This appeared a little while ago.
20 July, 2015 Paul Smith
A leading cardiologist has been criticised for using 'snail mail' to inform a GP that he had prescribed warfarin to an elderly patient, with the letter arriving four days after the patient died.
Marjorie Aston suffered a fatal subdural haematoma when she fell and hit her head at her Adelaide home on 4 January 2013.
She had originally been prescribed warfarin for chronic atrial fibrillation two weeks earlier by Professor John Horowitz, (pictured) the director of cardiology at the Queen Elizabeth Hospital.
Professor Horowitz told the 86-year-old that she would need monitoring and should make an appointment to see her GP, Dr Fong Liew.
After the consultation, Professor Horowitz dictated a letter to the GP informing him that he had "arbitrarily” started Mrs Aston on a daily dose of 5mg of warfarin.
The letter also made it clear that she would need monitoring “until the dose is right”, the implication being that Dr Liew should take on the responsibility for the job.
However, although Dr Liew’s practice and the hospital was “separated by a carpark” — a distance of about 100m — the letter took two weeks to arrive, by which time Mrs Aston had already died.
In a inquest that concluded last week, the SA Coroners Court was told that although Professor Horowitz had referred Mrs Aston for an urgent INR test following his consultation — a test that was carried out — he had made no provision for Dr Liew to be copied in on the results.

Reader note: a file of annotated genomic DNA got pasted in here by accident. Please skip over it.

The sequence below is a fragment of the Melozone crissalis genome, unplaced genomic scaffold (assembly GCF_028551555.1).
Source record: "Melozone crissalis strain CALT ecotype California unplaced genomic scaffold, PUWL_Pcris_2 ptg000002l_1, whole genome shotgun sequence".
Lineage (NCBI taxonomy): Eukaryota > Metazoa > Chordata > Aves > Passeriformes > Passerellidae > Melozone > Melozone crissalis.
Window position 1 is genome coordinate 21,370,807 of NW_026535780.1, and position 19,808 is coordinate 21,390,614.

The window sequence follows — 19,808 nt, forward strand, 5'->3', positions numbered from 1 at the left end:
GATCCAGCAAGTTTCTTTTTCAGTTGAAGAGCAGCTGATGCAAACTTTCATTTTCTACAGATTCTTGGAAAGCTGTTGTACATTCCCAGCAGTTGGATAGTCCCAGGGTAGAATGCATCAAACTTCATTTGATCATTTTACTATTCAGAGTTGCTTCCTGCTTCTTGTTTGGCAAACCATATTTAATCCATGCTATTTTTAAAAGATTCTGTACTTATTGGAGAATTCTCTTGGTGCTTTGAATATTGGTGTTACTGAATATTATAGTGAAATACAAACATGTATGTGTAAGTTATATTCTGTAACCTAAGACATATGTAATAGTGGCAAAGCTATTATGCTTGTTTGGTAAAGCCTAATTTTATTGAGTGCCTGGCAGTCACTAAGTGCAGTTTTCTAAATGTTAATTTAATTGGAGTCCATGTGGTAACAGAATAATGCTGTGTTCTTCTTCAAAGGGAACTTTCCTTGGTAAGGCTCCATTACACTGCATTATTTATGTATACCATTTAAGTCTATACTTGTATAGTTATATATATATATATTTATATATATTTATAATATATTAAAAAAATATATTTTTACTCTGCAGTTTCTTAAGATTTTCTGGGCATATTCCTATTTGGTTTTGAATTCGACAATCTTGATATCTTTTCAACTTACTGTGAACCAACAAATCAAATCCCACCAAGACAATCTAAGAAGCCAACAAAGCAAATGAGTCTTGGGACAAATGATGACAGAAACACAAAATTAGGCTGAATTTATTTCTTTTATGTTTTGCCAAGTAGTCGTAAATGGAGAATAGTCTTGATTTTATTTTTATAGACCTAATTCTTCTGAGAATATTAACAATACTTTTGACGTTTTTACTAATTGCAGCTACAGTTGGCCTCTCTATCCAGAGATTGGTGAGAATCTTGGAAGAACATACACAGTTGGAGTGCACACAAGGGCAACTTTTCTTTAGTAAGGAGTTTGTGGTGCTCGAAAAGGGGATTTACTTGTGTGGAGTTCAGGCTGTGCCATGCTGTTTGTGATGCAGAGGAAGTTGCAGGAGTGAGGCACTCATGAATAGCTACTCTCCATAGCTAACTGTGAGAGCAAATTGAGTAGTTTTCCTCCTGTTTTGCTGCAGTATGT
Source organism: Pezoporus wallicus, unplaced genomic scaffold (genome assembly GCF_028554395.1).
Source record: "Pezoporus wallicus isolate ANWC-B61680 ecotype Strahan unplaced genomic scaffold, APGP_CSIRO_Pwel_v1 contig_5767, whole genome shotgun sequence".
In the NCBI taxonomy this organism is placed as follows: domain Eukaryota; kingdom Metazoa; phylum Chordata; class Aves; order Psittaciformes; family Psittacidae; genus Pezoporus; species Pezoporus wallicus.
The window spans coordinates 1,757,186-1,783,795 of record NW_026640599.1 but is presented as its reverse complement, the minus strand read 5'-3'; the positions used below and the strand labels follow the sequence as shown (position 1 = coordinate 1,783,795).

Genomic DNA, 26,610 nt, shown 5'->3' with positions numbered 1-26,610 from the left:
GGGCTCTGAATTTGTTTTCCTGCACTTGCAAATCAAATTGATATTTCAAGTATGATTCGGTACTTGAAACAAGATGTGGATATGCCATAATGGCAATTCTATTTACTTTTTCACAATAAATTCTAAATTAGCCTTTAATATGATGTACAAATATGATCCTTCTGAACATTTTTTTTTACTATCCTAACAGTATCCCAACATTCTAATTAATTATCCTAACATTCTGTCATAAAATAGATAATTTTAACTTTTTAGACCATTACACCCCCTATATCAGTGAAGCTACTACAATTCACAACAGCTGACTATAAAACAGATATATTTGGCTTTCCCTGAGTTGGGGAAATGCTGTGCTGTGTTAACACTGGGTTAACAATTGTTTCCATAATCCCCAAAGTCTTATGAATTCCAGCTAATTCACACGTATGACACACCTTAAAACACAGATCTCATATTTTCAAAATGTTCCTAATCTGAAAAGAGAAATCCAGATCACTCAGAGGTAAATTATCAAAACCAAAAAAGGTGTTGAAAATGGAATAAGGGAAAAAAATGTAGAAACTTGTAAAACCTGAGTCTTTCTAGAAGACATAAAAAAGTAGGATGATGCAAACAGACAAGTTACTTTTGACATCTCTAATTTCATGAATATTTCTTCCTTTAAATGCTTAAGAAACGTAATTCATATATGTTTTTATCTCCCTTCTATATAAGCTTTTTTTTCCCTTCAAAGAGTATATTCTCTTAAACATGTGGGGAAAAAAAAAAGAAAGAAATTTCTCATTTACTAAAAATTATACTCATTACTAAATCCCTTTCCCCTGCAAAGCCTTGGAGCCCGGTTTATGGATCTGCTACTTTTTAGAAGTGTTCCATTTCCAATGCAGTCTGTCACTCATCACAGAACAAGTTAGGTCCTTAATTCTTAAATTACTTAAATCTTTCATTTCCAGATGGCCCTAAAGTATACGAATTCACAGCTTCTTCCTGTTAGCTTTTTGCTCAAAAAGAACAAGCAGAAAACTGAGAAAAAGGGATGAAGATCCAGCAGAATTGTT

Professor Horowitz told the court that it was common practice for a specialist such as himself to communicate with a GP by sending a letter by ordinary post.
However, deputy state coroner Anthony Schapel was dismissive.
“Consideration should be given to the issue as to whether the general practitioner, on the advice of the specialist, should both initiate and manage the patient’s warfarin therapy,” he wrote in his findings.
The coroner added: “[Where] the specialist initiates warfarin therapy but does not intend to manage that therapy, the specialist should immediately advise the patient’s general practitioner, by the most efficient method of communication available, that warfarin therapy has been initiated and that the general practitioner is expected to manage that therapy.
“In this regard, the practice of communicating with general practitioners by way of ordinary post should be curtailed and be replaced by a means of communication that would include email and/or facsimile transmission.”
The full article is here:
The Coroner is right about a move to e-mail - but it would have been much better had he suggested a compulsory move to secure clinical messaging - rather than the now virtually obsolete facsimile or insecure e-mail. A little more specificity would have been very good indeed!
He also should have been suggesting that the time has well and truly come for specialists to adopt secure messaging!